As a new Australian law intensifies the long-running battle between publishers and the two tech giants gobbling up digital advertising money, Google last week struck deals with companies like Rupert Murdoch and Reuters, while Facebook has taken another route: shutting down mainland news. Prime Minister Scott Morrison railed against “Facebook’s actions to get rid of Australia” on Facebook, where else? Now, less than a week after turning off the news tap, Facebook will once again allow Australian users to share and view news on its platform in the coming days, the company announced on Monday, lifting the ban. temporary measure it had imposed in response to legislation that would have required it to pay Australian publishers for news content.
The reversal came after the Australian government agreed to concessions to its new media code which, among other things, appeared to give Facebook more time to strike enough deals with publishers to avoid the harshest parts of the law. proposed legislation, New York Times reports. Facebook’s ban and Google’s opposing approach was the culmination of a long-running opposition between tech companies and the Australian government over the proposed legislation. Facebook and Google had both opposed the new law, particularly its inclusion of “a code of conduct that would allow media companies to negotiate individually or collectively with digital platforms over the value of their news content. “. Time reports. The code contained “final arbitration” terms, allowing third parties to set the price of news content if the platform and publisher could not reach a payment agreement themselves, forcing the giants to technology to negotiate and limiting their power.
In August, Facebook threatened to block news from its site if the bill went ahead, and Google last month threatened to shut down its search engine altogether in the country due to the legislation, which would force Google to pay for the information websites to which it generally links. search results—close passage. But while Google eventually backtracked on that claim in recent deals with publishers, such as Murdoch’s News Corp., Facebook followed through on its threat and shut down. Facebook’s ban last week not only prevented all users in Australia from seeing any news content, whether from Australian or non-Australian publishers, but also prevented all global users from sharing links. to Australian news publishers.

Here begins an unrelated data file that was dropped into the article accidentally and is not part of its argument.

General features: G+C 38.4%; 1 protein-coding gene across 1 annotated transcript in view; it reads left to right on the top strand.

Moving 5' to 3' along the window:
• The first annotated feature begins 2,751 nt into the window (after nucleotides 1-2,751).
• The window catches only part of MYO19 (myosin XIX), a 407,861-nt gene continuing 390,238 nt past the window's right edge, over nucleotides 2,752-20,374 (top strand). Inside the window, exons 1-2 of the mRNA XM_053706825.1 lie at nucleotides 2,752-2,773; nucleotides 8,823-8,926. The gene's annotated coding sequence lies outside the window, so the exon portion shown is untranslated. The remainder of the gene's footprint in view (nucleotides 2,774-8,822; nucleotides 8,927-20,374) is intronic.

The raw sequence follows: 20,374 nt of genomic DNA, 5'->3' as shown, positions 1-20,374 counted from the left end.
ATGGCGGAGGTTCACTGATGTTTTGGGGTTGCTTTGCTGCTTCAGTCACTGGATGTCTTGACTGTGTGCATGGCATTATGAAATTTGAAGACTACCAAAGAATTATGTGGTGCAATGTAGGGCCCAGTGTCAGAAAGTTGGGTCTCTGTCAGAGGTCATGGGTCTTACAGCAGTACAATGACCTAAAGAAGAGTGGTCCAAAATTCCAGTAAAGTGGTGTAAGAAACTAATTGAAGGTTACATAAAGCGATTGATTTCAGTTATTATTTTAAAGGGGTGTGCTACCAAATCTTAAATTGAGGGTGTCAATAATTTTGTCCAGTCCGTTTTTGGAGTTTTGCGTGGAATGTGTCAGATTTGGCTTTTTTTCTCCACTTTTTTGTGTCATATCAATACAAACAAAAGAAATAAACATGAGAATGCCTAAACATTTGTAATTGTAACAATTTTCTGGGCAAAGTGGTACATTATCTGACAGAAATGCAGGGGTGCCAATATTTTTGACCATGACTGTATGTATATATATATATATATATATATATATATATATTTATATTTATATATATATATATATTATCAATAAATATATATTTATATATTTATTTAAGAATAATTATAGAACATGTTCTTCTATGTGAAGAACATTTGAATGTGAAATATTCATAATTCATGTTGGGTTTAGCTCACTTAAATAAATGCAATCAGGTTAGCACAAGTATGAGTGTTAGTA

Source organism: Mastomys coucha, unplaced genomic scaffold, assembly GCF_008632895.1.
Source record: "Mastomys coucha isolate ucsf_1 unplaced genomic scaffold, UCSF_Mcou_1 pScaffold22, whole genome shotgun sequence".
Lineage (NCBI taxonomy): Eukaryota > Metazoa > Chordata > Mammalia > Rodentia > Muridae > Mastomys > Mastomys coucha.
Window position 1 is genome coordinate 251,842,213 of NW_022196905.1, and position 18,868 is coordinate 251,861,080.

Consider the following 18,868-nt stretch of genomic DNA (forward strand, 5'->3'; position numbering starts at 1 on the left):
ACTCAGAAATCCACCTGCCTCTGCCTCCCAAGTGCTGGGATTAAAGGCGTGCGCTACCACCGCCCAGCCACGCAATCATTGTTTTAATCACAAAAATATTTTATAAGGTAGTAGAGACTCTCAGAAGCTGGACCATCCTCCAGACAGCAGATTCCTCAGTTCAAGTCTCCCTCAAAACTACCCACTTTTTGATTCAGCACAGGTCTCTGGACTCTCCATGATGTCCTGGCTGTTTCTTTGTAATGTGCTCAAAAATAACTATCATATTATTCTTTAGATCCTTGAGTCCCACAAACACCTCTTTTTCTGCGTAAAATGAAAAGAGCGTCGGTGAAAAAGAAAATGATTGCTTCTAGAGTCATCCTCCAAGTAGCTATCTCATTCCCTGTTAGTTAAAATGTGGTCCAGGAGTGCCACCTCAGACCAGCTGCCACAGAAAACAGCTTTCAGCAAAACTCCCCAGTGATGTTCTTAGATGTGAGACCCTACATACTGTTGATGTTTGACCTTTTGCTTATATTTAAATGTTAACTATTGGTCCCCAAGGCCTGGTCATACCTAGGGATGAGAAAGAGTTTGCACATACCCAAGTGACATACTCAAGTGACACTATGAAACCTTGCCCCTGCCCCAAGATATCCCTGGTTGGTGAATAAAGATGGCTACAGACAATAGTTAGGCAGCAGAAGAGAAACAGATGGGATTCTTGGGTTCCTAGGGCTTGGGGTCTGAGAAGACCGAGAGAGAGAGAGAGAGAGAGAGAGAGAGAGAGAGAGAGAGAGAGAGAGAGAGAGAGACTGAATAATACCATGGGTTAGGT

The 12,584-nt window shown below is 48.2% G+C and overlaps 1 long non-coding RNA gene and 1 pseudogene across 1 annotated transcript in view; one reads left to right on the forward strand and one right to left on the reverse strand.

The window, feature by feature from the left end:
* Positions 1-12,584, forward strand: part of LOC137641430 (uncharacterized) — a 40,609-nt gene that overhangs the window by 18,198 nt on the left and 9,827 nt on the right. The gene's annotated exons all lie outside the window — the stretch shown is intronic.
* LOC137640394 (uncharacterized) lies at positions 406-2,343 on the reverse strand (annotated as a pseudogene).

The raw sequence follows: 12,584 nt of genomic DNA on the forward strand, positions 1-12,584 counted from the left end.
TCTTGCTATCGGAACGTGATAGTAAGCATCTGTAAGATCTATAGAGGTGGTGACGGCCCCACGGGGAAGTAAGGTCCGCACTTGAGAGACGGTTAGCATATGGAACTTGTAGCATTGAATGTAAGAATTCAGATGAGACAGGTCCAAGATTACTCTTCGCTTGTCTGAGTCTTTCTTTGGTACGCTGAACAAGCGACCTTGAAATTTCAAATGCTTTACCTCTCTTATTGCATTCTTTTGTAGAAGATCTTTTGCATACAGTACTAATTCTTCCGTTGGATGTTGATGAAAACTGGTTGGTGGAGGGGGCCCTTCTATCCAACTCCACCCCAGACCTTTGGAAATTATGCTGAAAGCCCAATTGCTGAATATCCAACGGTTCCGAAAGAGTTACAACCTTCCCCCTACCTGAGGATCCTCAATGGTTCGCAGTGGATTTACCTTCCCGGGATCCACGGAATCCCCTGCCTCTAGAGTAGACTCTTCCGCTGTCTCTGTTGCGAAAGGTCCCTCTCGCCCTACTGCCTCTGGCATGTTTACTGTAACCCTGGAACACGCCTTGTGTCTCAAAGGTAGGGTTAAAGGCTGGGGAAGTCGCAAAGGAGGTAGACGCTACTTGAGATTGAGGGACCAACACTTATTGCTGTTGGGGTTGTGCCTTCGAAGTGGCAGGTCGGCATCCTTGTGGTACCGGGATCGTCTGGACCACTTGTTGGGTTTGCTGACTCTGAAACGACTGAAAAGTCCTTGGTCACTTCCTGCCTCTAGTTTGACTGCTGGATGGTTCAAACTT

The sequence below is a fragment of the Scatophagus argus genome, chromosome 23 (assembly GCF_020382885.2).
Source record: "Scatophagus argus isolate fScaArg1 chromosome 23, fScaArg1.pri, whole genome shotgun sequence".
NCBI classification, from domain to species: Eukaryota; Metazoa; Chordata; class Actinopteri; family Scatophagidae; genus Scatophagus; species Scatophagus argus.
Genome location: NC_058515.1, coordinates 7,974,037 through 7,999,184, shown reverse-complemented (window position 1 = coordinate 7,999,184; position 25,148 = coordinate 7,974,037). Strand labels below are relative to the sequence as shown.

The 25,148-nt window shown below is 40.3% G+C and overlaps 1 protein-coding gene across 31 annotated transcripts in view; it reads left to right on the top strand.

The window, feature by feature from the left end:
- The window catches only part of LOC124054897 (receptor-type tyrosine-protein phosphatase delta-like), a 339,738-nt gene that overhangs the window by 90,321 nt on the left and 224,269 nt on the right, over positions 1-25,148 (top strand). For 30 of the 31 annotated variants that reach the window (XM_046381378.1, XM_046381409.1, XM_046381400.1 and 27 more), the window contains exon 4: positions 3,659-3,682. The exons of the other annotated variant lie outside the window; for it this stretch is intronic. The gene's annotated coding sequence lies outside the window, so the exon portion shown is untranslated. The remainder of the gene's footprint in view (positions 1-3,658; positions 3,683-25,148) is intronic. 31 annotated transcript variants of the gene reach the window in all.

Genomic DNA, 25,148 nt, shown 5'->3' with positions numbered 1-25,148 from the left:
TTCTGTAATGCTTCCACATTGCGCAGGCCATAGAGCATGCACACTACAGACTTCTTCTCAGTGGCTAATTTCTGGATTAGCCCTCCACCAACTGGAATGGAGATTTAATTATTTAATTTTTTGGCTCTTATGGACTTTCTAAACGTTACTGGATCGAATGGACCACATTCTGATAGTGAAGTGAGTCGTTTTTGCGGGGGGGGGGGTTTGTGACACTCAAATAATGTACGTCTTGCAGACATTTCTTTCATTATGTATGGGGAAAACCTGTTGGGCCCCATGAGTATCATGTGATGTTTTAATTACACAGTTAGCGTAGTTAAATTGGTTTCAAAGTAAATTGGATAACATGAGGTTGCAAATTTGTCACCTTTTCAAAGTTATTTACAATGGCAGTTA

However, Facebook changed course on Monday because Campbell Brown, vice president of global partnerships for news at Facebook, said the Australian government “clarified that we will retain the ability to decide whether news appears on Facebook so that we are not automatically subject to forced negotiation” and that the company had “come to an agreement that will allow us to support the publishers we choose, including small local publishers.”
Facebook’s temporary ban on sharing information quickly exposed the larger conflict at play, namely the power the tech giants wield over publishers, Axios reports. While the bill was intended to help publishers, data shows that Facebook’s response – cutting off all link sharing – resulted in a significant loss of traffic for regional publishers. The ban would have temporarily blocked the Facebook pages of Australian state agencies, health services and emergency services providing essential information and, amid the media vacuum, provided an opportunity for false or misleading information to be reported. ‘install, according to the Time. “In just a few days, we’ve seen the damage that spreading information can do,” said the Stony Brook professor. Sree Sreenivasan says the newspaper. “Misinformation and misinformation, already a problem on the platform, has surged to fill the void.”
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